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The recently launched irrigation and hydropower Olmos megaproject in Peru is hailed a ‘masterpiece of engineering’ aimed at stimulating rural development — but some fear the initiative will mostly benefit big companies.
The project will bring water from the Atlantic side of the Andes to the Pacific side through a tunnel in the mountains, to irrigate the arid Olmos Valley in the country’s northwestern region of Lambayeque and open up 38,500 hectares of land for farming.
Peru’s President Ollanta Humala inaugurated the project, which cost US$580 million, on 18 November — nearly a century after it was first proposed. It is estimated that the project will create 40,000 direct jobs and around 200,000 indirect ones.
The initiative to divert the Huancabamba River that runs into the Atlantic in the mountains of the Piura region was first conceived in 1924 to improve the living conditions of people in Lambayeque, through integrated water, land and crop management. The addition of the hydroelectric component was suggested in the 1940s.
“The main question is how many farmers this project is really going to benefit.”
Jaime Escobedo, Peruvian Centre for Social Studies
The plan is that the water from the Huancabamba River will first be diverted by the Limon Dam into a 20-kilometre long and 4.8-metre wide Trans-Andean tunnel, to the other side of the continental divide.
There, the water joins the Olmos River and is expected to irrigate 5,500 hectares of land. Further down the river, hydroelectric power stations are being built that will generate 4,000 gigawatt-hours of electricity per year.
Then, finally, the water will reach the Palo Verde Dam — which will have a capacity of 790 million cubic metres of water — and will be used to irrigate additional 38,000 hectares of dry land. The idea is to use the land to cultivate crops such as banana, sugar cane, avocado, quinoa and passion fruit.
But although the main aim is to boost food exports, small scale farmers may not be benefit, says Manuel Paulet-Iturri, a specialist in soil and water management, who previously worked at the Inter-American Institute for Cooperation on Agriculture.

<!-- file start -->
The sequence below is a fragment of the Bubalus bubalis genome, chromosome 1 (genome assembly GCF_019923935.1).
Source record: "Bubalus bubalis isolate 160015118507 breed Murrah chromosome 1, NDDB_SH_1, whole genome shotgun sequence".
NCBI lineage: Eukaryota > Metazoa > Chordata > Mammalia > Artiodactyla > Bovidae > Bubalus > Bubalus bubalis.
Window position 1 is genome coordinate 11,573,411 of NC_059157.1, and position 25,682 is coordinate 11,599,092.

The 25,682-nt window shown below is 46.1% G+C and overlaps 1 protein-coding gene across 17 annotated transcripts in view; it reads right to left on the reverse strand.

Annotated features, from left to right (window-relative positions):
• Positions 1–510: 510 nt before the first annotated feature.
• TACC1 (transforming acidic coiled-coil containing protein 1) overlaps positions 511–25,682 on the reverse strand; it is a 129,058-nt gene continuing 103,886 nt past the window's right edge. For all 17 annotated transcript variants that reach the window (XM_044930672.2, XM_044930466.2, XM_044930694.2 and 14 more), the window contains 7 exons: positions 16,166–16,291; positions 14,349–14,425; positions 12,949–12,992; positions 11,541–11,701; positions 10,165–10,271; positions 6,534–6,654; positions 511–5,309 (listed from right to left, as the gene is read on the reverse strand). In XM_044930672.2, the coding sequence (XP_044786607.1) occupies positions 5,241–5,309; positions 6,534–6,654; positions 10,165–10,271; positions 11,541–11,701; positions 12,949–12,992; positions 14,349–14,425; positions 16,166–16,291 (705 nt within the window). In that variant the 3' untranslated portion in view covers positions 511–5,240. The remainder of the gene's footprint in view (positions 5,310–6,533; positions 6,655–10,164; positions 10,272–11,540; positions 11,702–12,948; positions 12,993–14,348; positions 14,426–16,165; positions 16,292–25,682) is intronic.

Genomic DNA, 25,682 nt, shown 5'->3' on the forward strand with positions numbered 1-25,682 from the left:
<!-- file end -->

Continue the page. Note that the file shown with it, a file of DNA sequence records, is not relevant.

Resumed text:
“Priority [has been] given to big businesses at the expense of local populations,” he says. “The original plan was different. It had a better control on distribution of water according to demand. But later the government focused on selling the land to finance the work.”
Land sale is one of the project’s most controversial aspects: most of the land has already been auctioned to large corporations and only a tiny area of 5,500 hectares still belongs to small farmers who have historically owned it.
“Modernisation has replaced the concept of development,” says Jaime Escobedo, a researcher at the Peruvian Centre for Social Studies. “Big capital has pushed aside development proposals that combined science and technology to improve the living conditions of local people. In Olmos, S&T is not at the service of development.”
For instance, Corporation Gloria, a firm of the Gloria Group consortium and one of the companies benefiting from the land auction, has allocated 11,000 hectares to plant sugar cane and has already invested US$49 million to build a large sugar mill.
“The main question is how many farmers this project is really going to benefit,” says Escobedo. “Farmers from El Cascajal, inside the Olmos area, have been asking for irrigation to be able to work on their plots for 90 years, but they have been left out of the project, they were never invited to participate and of course they don’t have money to buy more land.
“We are talking about 8,000 families – more than 40,000 people that have always lived here. So, in the end the 5,500 hectares given to the farmers won’t be of benefit of the entire Olmos farmer population, just to those who have already been using the land but lacked water.”
But one thing is certain: the project will create jobs, says Fernando Cillóniz, an agricultural businessman who used to be the Chair of the Promotion Committee for the Public Land Auction of the Olmos Irrigation Project.
“Countless Peruvians will migrate to live and work in Olmos irrigation,” he says. “Many professionals will work in agribusiness firms that have begun to operate in Olmos. Thousands of new companies will be formed to supply the great demand that will be generated from this great northern project.”